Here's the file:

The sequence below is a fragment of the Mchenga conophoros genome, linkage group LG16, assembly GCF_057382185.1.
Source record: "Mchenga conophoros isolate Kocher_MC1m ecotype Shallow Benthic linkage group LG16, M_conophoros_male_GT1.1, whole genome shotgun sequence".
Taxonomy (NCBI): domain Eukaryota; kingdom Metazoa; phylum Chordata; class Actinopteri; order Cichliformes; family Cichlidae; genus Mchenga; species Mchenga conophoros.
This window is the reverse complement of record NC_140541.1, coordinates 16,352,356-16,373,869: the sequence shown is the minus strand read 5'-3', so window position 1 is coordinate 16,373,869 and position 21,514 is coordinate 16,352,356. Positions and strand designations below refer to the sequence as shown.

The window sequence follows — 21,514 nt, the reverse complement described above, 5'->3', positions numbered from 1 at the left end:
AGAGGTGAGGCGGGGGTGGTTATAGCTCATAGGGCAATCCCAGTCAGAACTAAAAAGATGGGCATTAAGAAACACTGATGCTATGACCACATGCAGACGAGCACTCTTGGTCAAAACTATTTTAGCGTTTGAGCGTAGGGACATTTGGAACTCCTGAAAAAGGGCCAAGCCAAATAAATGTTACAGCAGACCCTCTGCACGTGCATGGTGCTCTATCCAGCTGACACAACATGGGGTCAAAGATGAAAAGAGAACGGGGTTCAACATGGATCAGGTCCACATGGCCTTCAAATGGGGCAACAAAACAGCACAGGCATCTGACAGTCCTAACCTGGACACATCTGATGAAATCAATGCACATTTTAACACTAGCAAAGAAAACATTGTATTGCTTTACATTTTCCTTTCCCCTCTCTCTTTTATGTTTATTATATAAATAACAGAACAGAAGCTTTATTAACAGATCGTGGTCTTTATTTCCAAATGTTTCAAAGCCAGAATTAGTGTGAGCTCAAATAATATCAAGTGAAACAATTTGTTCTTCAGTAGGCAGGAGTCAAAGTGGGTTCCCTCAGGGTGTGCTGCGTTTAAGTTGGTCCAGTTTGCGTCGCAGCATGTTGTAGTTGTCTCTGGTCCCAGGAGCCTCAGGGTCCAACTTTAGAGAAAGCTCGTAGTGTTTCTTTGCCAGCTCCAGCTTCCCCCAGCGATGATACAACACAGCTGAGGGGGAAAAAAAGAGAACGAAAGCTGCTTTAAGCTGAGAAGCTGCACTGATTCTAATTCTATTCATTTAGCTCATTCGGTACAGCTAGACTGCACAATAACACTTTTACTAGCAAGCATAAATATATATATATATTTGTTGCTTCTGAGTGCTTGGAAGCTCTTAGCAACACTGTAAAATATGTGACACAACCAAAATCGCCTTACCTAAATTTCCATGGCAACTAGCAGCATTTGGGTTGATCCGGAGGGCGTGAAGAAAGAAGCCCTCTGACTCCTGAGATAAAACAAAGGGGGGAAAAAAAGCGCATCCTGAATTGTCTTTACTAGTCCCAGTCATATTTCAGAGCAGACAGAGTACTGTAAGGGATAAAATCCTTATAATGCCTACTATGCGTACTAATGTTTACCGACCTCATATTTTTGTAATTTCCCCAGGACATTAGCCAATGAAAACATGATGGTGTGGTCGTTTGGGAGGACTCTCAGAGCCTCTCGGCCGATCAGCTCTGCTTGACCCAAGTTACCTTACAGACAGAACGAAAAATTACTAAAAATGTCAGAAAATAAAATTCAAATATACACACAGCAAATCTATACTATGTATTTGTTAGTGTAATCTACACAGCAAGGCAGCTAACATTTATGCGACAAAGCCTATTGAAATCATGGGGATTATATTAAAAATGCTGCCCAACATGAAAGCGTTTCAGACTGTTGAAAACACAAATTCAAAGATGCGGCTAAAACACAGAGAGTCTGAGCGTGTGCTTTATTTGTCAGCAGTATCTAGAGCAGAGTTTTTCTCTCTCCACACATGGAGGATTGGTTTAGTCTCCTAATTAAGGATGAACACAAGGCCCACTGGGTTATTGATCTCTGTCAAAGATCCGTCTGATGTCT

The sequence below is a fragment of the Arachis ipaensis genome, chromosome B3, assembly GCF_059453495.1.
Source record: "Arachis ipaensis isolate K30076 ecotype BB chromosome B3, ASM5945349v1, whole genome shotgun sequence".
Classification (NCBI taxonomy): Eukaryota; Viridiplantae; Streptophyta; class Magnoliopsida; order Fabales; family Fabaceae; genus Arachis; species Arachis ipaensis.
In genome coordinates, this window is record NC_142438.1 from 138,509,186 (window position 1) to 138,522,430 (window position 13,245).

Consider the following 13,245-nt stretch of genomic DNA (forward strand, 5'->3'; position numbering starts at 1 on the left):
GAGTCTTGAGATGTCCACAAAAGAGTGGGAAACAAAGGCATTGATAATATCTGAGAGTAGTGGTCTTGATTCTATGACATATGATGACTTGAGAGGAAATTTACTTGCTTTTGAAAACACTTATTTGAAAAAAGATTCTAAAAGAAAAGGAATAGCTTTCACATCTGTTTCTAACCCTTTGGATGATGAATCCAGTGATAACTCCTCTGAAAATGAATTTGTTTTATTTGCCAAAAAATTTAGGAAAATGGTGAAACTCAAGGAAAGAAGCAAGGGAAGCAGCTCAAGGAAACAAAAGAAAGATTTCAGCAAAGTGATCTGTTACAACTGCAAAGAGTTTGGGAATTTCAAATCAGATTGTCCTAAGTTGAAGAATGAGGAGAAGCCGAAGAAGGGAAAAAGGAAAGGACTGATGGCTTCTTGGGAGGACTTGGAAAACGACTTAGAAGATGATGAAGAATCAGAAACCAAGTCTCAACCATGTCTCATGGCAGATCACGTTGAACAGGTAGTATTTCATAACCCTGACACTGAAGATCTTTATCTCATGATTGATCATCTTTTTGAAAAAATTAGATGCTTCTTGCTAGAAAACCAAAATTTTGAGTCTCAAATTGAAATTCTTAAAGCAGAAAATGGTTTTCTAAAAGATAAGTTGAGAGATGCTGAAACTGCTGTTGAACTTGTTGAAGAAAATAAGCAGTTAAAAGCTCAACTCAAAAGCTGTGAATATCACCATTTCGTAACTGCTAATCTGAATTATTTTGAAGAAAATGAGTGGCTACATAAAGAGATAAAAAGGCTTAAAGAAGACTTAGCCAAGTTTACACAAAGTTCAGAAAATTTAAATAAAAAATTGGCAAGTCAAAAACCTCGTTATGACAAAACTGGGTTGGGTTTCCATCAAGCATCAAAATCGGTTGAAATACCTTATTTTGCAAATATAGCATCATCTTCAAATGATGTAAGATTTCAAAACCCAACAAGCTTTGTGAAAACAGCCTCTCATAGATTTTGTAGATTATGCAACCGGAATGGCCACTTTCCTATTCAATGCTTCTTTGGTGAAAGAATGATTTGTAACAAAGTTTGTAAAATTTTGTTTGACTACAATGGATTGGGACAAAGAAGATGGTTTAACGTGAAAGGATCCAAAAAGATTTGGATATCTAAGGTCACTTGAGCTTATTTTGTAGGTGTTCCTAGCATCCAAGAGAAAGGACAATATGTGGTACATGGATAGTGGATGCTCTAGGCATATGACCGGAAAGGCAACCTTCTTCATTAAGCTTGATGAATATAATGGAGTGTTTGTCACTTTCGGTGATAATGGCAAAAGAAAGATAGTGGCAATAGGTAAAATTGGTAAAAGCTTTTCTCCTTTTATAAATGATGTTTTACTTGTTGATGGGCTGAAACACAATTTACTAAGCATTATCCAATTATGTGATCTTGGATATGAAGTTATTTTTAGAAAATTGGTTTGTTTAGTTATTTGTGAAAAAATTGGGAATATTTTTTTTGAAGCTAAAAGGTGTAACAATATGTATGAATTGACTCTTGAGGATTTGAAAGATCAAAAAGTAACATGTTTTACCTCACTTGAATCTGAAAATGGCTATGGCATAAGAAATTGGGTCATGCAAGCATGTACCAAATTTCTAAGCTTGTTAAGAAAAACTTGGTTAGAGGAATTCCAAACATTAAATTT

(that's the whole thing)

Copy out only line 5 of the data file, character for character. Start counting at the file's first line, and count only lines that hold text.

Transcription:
The window sequence follows — 21,514 nt, the reverse complement described above, 5'->3', positions numbered from 1 at the left end: